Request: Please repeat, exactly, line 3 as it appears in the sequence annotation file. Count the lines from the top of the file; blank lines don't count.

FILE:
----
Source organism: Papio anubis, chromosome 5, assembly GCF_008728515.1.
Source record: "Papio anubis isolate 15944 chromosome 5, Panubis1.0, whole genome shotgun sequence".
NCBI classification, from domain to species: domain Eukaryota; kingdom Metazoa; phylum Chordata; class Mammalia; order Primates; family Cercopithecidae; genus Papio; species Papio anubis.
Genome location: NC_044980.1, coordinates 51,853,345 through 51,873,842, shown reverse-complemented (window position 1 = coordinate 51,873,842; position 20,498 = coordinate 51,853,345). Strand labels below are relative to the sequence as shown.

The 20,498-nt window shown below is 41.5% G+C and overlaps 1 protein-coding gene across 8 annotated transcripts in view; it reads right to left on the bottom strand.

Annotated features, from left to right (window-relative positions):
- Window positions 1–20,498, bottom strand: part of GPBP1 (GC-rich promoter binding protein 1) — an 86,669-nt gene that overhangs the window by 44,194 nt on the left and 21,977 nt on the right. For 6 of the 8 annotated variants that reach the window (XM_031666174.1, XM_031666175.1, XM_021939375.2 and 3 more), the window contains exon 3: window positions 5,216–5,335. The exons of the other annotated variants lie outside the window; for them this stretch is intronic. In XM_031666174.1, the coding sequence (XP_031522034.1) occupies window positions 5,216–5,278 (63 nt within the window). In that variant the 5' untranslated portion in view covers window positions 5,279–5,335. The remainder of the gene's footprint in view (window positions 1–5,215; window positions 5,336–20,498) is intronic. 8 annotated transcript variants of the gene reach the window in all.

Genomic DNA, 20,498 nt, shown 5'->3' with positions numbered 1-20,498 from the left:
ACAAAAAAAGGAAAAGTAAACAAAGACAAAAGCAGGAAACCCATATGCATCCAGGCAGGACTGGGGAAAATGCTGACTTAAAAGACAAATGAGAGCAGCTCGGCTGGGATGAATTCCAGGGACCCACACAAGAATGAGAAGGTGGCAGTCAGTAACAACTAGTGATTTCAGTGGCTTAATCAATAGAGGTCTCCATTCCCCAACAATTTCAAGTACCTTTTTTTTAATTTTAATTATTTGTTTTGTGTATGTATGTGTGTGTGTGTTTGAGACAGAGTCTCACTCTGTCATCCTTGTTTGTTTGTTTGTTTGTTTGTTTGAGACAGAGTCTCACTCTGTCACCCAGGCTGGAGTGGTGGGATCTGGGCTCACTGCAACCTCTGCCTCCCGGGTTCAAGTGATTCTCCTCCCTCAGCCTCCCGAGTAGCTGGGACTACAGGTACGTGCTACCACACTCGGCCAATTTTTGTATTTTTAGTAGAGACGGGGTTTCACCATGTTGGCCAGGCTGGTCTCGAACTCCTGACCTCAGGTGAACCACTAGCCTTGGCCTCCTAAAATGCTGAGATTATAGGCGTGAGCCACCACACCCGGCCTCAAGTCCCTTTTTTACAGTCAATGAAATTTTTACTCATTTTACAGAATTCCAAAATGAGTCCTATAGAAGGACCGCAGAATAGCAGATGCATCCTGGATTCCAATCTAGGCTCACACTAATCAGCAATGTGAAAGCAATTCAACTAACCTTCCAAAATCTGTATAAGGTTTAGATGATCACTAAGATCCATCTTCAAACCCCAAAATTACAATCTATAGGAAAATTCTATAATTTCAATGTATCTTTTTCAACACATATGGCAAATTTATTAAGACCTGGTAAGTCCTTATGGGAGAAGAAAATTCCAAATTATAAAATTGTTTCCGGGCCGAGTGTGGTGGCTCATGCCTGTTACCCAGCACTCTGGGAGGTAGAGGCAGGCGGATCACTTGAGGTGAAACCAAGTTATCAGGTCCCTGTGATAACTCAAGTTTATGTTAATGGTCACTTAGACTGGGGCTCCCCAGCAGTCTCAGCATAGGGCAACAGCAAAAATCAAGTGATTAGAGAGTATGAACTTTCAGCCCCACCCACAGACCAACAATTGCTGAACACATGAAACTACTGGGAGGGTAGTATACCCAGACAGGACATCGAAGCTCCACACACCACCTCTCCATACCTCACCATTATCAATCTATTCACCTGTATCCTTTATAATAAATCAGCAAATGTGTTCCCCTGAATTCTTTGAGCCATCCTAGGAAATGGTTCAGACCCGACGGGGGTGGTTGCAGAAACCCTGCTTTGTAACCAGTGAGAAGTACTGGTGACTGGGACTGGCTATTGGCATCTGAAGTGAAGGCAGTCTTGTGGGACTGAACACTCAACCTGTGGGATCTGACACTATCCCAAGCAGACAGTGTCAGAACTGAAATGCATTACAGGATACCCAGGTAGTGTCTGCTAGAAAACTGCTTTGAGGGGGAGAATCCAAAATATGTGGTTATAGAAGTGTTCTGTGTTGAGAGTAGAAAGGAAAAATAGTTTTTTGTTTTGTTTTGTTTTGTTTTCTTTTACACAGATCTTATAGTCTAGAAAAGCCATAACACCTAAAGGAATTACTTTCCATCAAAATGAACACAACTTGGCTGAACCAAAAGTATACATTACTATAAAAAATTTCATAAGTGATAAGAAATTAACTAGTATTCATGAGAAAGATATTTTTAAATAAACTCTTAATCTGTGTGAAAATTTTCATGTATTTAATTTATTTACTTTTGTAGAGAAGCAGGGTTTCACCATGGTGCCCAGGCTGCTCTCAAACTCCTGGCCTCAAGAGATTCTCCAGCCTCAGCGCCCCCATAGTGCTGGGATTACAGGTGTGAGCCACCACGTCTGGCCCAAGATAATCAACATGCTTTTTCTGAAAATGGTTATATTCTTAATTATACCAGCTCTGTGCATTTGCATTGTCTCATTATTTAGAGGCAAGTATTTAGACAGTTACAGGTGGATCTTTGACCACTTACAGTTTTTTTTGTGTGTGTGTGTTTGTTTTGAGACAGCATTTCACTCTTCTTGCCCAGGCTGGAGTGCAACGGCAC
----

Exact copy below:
NCBI classification, from domain to species: domain Eukaryota; kingdom Metazoa; phylum Chordata; class Mammalia; order Primates; family Cercopithecidae; genus Papio; species Papio anubis.